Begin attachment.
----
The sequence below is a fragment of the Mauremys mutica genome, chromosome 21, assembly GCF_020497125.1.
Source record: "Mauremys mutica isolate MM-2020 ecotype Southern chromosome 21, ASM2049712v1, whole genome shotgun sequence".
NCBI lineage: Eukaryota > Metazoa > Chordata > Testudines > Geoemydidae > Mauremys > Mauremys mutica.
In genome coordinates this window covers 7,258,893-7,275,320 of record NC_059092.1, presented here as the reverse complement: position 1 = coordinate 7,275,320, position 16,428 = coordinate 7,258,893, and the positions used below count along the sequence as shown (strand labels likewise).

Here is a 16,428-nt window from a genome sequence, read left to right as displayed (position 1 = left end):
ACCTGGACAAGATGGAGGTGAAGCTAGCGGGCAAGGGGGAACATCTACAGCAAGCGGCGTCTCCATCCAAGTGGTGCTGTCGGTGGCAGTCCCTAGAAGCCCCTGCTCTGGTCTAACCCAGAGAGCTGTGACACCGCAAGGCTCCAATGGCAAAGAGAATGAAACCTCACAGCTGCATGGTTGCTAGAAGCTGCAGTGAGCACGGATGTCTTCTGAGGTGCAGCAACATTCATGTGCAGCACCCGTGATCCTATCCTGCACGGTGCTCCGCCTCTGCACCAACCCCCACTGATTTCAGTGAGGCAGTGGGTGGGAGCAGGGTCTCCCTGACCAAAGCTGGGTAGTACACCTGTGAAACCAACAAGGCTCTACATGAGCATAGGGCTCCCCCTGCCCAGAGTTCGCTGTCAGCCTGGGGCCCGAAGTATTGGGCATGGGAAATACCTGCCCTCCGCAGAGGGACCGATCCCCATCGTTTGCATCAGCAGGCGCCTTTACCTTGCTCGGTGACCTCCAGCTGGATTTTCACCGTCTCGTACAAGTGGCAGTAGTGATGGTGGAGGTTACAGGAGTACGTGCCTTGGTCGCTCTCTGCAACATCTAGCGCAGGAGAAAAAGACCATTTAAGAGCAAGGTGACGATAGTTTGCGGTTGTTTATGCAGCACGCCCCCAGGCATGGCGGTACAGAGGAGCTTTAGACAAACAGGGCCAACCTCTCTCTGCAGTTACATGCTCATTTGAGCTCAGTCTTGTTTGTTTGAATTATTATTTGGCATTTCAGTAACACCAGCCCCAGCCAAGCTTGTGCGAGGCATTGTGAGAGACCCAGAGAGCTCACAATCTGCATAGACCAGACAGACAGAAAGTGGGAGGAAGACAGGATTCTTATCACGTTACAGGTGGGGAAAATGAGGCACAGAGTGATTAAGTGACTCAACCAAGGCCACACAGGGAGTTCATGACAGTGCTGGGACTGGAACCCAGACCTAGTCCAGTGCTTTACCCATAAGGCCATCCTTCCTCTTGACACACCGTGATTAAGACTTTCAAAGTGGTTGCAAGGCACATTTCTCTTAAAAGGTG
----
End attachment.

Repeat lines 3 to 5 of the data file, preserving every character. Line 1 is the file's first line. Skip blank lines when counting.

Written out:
NCBI lineage: Eukaryota > Metazoa > Chordata > Testudines > Geoemydidae > Mauremys > Mauremys mutica.
In genome coordinates this window covers 7,258,893-7,275,320 of record NC_059092.1, presented here as the reverse complement: position 1 = coordinate 7,275,320, position 16,428 = coordinate 7,258,893, and the positions used below count along the sequence as shown (strand labels likewise).

Here is a 16,428-nt window from a genome sequence, read left to right as displayed (position 1 = left end):